The degree of tongue piercing swelling varies from one person to another, but one thing holds: all pierced tongues get swollen to some extent. Today we will take an in-depth look at this as well as the healing process and time associated pierced tongues.
Tongue Piercing Swelling
Swelling after getting your tongue pierced is a common phenomenon. After all, the process involves sticking a metallic needle or cannula through the subcutaneous tissues of the tongue. It is for this reason that experts recommend having a particularly long barbell after initial piercing to accommodate the increased size of the tongue.
So, how long does tongue piercing swelling last. Well, it typically takes between 10-14 days for the swelling to fully recede, assuming there are no complications involved. Swelling usually starts on day 1 after piercing and peaks on day 2 moving to day.
By the end of day 4, the swelling will most likely have picked on a on a receding path, but there are exceptions whereby the swelling remains at its peak for as long as 5 days.
It will have significantly reduced in 2 weeks’ time or so as to be able to switch the barbell to a shorter one. It is recommended that you change to a shorter-length barbell (jewelry) at that point to minimize chances of teeth damage and associated problems. Your piercer will advise you accordingly.
In addition to swelling of the tongue, you may also experience tender taste buds or even get a tingling feeling (or even burning sensation). This is usually not a cause for concern and clears in just a few days in most cases.
When to Be Concerned:
While post-piercing swelling is normal, you should be concerned about the following:
- The situation persists for longer than a couple weeks
- The swelling seems to be getting worse rather than improving
- You experience difficulty speaking or swallowing.
- A healed tongue suddenly gets swollen. There are case of pierced tongues getting swollen after 4 years or so. Such cases warrant medical attention as they could signal an infection.
To close this introductory part, here are a couple swollen tongue piercing pictures for your visual insights:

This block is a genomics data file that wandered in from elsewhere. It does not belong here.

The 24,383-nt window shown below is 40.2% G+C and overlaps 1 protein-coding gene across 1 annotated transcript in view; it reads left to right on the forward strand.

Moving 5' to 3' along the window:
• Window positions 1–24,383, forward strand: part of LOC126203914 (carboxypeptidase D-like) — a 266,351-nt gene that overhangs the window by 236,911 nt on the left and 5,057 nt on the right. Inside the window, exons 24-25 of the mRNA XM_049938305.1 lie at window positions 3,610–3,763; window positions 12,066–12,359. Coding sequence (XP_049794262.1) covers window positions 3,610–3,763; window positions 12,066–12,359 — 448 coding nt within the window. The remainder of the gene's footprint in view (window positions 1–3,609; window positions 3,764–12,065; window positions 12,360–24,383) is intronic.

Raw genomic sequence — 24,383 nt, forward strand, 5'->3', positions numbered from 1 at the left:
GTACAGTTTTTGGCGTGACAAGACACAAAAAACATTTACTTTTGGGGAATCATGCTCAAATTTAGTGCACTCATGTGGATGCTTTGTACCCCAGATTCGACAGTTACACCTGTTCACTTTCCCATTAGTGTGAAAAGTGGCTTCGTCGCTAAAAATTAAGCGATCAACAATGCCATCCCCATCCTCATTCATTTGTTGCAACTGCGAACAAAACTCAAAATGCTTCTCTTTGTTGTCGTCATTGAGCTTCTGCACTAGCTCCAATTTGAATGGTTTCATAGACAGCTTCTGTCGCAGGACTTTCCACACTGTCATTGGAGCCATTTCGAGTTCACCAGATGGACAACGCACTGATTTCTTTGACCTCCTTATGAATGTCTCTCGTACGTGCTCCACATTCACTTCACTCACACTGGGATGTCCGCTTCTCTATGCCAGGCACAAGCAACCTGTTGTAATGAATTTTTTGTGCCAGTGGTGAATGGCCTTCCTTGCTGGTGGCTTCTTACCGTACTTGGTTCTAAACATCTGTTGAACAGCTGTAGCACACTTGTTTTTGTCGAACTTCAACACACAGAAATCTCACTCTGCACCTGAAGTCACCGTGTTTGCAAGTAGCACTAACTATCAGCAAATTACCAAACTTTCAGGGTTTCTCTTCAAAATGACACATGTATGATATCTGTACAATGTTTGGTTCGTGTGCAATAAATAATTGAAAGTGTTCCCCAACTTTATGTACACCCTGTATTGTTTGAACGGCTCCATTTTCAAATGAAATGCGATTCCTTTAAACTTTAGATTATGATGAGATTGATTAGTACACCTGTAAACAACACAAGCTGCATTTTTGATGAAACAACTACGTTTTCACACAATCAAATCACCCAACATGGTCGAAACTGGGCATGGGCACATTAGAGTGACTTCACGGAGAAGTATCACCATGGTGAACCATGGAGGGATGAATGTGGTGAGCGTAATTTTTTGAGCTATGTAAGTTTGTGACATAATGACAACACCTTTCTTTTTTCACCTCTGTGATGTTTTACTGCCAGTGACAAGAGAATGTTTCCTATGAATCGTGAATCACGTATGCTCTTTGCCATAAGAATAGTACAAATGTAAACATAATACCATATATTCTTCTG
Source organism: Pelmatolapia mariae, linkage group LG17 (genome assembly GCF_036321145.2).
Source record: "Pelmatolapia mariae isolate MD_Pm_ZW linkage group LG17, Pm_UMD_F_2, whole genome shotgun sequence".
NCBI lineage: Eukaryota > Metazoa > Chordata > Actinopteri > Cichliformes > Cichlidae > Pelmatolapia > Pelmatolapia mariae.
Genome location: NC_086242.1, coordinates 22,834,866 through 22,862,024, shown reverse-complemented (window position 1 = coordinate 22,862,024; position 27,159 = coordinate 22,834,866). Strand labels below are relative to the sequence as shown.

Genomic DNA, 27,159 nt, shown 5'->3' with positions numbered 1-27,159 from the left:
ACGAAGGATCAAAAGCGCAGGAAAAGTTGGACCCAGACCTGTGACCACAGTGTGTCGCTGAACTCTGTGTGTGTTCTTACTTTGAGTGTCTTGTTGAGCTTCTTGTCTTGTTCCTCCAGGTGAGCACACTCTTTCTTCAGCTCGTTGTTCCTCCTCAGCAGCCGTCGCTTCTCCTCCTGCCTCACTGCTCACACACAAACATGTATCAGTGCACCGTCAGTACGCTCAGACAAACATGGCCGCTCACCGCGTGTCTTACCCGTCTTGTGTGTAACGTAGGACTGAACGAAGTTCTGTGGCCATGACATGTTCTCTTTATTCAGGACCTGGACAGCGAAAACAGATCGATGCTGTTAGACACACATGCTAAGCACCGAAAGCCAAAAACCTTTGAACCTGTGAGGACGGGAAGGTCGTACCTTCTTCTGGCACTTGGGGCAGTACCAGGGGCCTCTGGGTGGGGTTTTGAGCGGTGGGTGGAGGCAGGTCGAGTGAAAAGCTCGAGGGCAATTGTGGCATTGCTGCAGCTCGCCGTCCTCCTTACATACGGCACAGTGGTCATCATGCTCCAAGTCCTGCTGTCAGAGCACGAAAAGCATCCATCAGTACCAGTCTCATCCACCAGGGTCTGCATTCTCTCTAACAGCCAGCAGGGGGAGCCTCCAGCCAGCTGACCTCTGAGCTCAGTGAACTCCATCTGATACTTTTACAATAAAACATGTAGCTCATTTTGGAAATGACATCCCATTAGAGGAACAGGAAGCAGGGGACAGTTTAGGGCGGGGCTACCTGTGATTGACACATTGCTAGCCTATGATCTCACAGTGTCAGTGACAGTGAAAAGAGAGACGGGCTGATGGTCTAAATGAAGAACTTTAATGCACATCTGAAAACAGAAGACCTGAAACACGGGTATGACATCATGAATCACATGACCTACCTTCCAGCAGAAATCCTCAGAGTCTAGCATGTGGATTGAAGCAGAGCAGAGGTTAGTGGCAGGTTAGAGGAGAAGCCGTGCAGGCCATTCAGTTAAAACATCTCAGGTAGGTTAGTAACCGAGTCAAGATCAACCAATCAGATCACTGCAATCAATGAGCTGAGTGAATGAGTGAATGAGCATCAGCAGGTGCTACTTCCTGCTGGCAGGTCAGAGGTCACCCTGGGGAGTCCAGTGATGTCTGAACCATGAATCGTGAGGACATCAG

This picture shows a piercing that was incorrectly placed using too-short a barbell. Consequently, the swelling transcended the full length of the barbell. Below are even more pictures to give you an idea of what swelling of piercings of the tongue entails.
How to Reduce Tongue Piercing Swelling
In addition to the piercing care instructions provided by your piercer, which must by the way be followed to the letter to avert infections and other complications while ensuring faster healing, you will also want to observe the following tips to help reduce the swelling associated with pierced tongues:
- Take some Non-steroid Anti-inflammatory Drugs (NSAIDs) such as Aspirin, Ibuprofen, Diclofenac, Naproxen etc. to help reduce the inflammation as well as pain.
- Place small pieces of ice on the tongue and allow them to melt throughout the day. Ice helps to get down swollen pierced tongue and alleviate pain and is best used early on; most experts recommend using ice for the purpose starting from the next morning after getting the tongue pierced. Just don’t suck or chew the ice.
- Avoid hot, salty, acidic and spicy foods as this does your swollen tongue no favor and instead take cold liquid and semi-solid foods such as broths, ice cream, protein shakes, yoghurt etc.
Tongue Piercing Healing Process or Stages
Do tongue piercings heal? Yes. Piercing your tongue is often associated with symptoms such as bleeding, swelling, redness, and pain, but they relatively quick – compared to other piercings – due to the high supply of blood in the tongue.
Tongue piercings are in in fact one of the fastest healing body piercings. This is especially true if proper care is given. We have already mentioned it but it so critical that we can as well mention it again that the speed of tongue piercing healing and aftercare go hand in hand.
At the onset the tongue will get swollen and you will walk home with some degree of bleeding and pain. These symptoms will subside gradually in the coming 10-14 days.